Spaces of Rage and Beauty

Spaces of Rage and Beauty

At UKAI Projects, we are fans of Byung-Chul Han, particularly his critique of neoliberal societies and their obsessive positivity and self-exploitation, as articulated in works like "The Burnout Society" and "Topology of Violence."

"Positivity" or "positivization" doesn't refer to an optimistic outlook or a positive attitude in the typical sense. Instead, Han’s conceptualization of "positivity" is entwined with his critique of neoliberalism and the self-exploitative tendencies it nurtures within individuals and society.

Individuals become subjects that exploit themselves in the name of achievement and productivity. This self-exploitation is a pervasive form of violence that is subtly embedded in everyday routines and behaviours.

Han also discusses positivity as an inability to say "no." In the relentless pursuit of accomplishment, people are unable to resist demands for continuous labour and productivity. The act of constant doing, working, and optimizing oneself and one's output is part of what Han refers to as the positivization of society.

Han elucidates that in the burnout society, people believe they are free because they think they are making their own choices. However, these choices—such as working relentlessly, sharing intimate details with big data, or endlessly consuming—are conditioned by an ideology that prioritizes market values, consumerism, and individualism. Therefore, this perceived liberty is an illusion, masking the coercive forces operating beneath the surface of everyday actions.

In our work, we aspire to preserve two forms of "negativity" that are otherwise at risk in a culture of positivization: rage and beauty. We seek to explore means by which a "constructive negativity" can be restored to the world.

We are one month into our new space, The Bridge, and have begun prototyping approaches that serve as interruptions to "more and more and more" culture that drives us toward a helpless sense of inadequacy. A culture for what's coming is unlikely to rely on constant addition, optimization, and revelation. In fact, the challenges we face are products of the acceleration of these patterns.

Here is how we organize our thinking around this:
  • Create pauses and rests from productivity.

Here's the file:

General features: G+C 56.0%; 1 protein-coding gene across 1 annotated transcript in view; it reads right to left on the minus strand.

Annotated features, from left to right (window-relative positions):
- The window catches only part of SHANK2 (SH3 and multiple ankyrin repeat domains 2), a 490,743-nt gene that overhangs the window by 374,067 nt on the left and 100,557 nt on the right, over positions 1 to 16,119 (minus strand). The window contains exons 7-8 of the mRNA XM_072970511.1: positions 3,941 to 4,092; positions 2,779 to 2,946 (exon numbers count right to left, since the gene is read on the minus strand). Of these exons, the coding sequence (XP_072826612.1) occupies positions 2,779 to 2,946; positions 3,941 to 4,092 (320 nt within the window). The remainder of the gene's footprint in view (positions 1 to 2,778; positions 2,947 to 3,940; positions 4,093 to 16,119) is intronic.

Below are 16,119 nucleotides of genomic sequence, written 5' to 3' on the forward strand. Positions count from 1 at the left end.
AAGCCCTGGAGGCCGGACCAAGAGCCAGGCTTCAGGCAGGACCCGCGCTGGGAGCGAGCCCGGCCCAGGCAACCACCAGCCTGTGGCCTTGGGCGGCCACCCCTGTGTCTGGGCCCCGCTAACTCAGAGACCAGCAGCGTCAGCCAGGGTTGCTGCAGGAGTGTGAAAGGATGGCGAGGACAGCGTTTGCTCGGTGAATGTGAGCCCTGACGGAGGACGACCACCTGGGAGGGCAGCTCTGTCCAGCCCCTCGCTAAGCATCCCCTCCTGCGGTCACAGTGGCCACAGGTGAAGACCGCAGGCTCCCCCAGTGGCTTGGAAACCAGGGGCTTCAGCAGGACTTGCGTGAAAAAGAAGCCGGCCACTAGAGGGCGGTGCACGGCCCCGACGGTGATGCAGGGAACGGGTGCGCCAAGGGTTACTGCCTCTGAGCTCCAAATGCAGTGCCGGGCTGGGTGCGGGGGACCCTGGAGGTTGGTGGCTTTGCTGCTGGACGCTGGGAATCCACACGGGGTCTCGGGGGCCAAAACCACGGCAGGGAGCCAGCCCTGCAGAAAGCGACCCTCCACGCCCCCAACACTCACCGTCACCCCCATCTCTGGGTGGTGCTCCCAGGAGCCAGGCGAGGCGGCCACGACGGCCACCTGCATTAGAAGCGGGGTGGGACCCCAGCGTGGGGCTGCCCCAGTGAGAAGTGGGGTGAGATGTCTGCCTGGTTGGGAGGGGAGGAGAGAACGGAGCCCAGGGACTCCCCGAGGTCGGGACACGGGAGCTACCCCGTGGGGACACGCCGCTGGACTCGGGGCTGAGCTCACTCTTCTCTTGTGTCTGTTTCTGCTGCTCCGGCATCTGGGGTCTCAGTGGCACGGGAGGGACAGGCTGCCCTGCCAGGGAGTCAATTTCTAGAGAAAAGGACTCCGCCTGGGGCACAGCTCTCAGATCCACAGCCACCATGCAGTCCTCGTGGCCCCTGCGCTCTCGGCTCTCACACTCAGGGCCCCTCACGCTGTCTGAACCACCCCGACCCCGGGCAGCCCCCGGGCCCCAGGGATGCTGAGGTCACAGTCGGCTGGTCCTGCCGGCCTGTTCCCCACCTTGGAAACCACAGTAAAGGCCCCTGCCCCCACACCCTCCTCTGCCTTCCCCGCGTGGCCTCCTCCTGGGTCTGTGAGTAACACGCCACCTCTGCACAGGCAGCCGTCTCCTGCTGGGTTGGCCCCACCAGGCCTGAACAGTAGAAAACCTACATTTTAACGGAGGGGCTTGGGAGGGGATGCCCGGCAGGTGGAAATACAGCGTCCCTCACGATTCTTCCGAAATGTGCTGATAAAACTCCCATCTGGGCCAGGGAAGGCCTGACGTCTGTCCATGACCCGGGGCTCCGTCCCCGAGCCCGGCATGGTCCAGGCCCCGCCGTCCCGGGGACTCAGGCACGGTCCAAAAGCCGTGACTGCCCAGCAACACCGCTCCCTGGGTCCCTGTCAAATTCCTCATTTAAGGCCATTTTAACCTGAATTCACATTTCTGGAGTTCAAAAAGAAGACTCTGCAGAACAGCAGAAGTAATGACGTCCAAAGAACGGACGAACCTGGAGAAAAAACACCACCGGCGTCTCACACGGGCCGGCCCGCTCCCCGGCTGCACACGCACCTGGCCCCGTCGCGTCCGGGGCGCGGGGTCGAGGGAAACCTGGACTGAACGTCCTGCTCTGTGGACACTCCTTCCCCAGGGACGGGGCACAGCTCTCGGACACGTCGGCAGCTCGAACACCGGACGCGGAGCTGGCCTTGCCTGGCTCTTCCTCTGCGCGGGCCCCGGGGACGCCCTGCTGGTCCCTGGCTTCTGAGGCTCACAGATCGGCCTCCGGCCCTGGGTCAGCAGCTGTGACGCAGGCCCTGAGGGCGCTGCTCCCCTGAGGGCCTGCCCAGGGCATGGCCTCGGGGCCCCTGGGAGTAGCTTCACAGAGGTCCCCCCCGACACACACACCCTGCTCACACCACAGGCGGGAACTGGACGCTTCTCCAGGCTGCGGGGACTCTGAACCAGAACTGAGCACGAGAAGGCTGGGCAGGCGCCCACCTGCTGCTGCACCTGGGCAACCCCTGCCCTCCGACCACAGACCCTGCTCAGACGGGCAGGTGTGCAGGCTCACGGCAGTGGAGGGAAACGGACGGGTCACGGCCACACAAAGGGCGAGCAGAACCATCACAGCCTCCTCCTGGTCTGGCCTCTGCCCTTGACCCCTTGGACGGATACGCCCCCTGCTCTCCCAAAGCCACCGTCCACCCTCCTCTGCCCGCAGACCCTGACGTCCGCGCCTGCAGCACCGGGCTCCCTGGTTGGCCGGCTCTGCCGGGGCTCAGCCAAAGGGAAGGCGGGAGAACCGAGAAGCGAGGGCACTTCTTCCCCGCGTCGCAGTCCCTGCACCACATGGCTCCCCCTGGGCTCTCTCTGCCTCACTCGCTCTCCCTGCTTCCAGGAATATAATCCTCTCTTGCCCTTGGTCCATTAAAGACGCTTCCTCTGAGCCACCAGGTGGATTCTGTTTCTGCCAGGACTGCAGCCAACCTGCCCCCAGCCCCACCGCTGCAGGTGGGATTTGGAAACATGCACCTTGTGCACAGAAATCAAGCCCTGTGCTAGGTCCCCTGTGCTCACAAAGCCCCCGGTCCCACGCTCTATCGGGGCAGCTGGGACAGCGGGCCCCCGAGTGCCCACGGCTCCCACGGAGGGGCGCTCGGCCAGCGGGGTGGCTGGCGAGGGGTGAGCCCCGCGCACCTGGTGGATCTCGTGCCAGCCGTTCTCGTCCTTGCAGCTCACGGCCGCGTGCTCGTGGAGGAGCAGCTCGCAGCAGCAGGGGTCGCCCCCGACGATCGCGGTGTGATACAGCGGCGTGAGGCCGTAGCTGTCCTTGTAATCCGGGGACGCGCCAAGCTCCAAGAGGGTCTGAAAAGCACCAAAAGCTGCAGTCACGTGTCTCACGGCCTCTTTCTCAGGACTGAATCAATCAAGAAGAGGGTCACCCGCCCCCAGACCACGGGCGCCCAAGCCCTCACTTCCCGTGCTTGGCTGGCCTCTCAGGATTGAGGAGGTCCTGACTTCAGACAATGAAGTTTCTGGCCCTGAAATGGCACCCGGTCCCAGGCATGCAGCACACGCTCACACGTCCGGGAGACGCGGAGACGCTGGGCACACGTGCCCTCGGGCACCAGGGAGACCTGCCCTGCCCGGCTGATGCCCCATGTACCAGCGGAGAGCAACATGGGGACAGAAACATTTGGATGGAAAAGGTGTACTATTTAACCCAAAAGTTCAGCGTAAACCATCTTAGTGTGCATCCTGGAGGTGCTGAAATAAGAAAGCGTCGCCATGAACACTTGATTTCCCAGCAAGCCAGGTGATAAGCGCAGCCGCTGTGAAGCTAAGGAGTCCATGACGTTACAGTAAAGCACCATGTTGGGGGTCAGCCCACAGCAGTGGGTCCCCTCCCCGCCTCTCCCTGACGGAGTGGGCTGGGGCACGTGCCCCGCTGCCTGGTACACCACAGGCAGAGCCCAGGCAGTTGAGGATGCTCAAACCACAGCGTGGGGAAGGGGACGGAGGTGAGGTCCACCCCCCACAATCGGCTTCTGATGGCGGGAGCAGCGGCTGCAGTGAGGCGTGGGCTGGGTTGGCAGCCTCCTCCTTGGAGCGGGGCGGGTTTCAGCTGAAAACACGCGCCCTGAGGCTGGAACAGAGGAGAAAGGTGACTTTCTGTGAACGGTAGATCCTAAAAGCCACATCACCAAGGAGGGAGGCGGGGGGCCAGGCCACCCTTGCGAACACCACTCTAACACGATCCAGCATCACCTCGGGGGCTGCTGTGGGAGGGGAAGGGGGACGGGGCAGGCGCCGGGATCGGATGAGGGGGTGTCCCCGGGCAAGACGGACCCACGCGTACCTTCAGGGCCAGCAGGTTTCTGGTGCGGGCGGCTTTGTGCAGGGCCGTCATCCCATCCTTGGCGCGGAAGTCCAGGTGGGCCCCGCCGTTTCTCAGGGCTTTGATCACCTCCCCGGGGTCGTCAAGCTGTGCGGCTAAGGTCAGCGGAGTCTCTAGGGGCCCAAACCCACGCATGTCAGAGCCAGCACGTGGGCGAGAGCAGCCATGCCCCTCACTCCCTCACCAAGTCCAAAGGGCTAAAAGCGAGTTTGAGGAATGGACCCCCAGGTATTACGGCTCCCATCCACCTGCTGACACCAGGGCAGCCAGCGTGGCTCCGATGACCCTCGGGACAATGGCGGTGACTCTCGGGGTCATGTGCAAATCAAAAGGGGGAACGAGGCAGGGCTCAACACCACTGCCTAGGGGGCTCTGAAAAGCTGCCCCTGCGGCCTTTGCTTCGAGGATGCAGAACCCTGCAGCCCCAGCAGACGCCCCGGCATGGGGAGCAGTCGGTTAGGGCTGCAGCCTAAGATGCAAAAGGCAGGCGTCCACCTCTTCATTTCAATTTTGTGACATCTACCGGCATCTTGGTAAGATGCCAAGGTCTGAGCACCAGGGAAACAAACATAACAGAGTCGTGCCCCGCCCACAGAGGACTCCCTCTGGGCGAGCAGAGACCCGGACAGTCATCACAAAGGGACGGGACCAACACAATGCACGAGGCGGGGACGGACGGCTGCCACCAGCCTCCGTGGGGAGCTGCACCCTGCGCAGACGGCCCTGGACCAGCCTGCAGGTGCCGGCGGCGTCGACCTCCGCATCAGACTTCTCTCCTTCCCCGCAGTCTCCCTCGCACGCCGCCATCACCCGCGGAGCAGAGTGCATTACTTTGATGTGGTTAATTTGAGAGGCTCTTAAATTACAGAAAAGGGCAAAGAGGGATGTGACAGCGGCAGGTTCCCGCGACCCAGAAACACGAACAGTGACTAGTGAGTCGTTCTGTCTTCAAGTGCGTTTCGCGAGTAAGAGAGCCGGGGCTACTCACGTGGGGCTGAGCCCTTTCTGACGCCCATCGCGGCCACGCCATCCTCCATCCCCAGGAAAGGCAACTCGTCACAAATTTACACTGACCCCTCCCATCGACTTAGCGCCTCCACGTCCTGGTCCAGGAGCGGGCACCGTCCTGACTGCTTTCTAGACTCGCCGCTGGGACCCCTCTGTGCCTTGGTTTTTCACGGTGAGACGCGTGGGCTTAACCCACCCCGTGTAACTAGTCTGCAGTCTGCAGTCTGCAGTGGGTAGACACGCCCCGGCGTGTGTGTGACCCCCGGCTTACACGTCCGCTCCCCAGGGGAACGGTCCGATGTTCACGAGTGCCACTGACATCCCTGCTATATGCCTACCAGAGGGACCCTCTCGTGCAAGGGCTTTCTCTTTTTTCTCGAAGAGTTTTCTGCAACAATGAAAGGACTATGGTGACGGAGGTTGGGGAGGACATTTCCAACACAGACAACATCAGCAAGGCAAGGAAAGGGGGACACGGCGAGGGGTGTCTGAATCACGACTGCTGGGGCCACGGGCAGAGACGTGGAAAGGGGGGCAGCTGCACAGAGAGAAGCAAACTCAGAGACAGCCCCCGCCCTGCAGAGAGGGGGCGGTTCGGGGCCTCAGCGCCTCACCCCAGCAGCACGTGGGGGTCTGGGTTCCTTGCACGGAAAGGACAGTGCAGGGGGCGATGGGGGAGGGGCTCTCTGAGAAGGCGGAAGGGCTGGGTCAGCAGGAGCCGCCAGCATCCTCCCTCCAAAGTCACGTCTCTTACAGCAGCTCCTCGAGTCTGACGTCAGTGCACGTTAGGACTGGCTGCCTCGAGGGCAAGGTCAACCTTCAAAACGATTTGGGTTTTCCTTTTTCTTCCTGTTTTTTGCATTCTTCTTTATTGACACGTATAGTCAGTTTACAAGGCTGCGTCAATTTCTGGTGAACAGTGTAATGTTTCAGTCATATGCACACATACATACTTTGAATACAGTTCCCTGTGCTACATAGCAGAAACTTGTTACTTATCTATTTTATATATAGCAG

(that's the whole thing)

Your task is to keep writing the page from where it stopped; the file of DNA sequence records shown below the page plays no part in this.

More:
• Build non-instrumental connections (connect around play, improvisation, or art and not toward some goal)
  • Facilitate non-instrumental learning (learn things you are interested in but that don't make you 'better')
  • Make knowledge free whenever possible
  • Enable spaces for dissent and critique
  • Encourage play and joy without purpose

The Specifics

DJ workshops (Pioneer-oriented) are held every Monday afternoon we are in Toronto (December 4, 2023 is our next one) from 4 - 6 pm with UKAI's prototyping lead Kasra Goodarznezhad. We start from the very basics of how to analyze your tracks with Rekordbox, all the way to hands on training on a Pioneer DJ setup. It's free. And fun.

We do our game nights here at The Bridge on Monday nights after the DJ workshops (and often in parallel). You can bring your own tabletop RPG or try out our GROUND game (see below) which incorporates beauty and rage in both obvious and less-obvious ways.

At each game night we look to have a pair of speakers set up for folks to come and improvise music. Our first experimental improvisation session happened on October 2nd with our very own Kasra and Luisa Ji (our studio lead). The set was recorded and the plan is to put the recording out in the wild at some point.

We are in the process of turning one of the rooms at The Bridge into a permanent gallery space that will be focused mainly on New Media art. Watch out soon for the opening of the first exhibition and calls for submissions!

Since the frequency of events is increasing, we are looking for folks willing to step in and volunteer. Prior to and during events, we will teach lighting, audio, projection and sometimes laser setup and tear down to our volunteers. If this sounds like something you’d be interested in, please send Kasra an email to

There is a lot of discussion underway about the future of arts and culture in this city and in this country. Too many seem to be using this moment to get to the top of a broken system rather than trying to build something new. Efforts to improve equity in who is developing real estate in Toronto, for example, seem admirable on the surface, but only serve to shift who is doing the exploiting rather than changing the underlying conditions. We need to be able to step outside the patterns that we take for granted and to arrest the relentless positivity of our current culture.

We're experimenting and trying new things. Some will work. Some won't. We'd love to hear from you what you'd like to see next!
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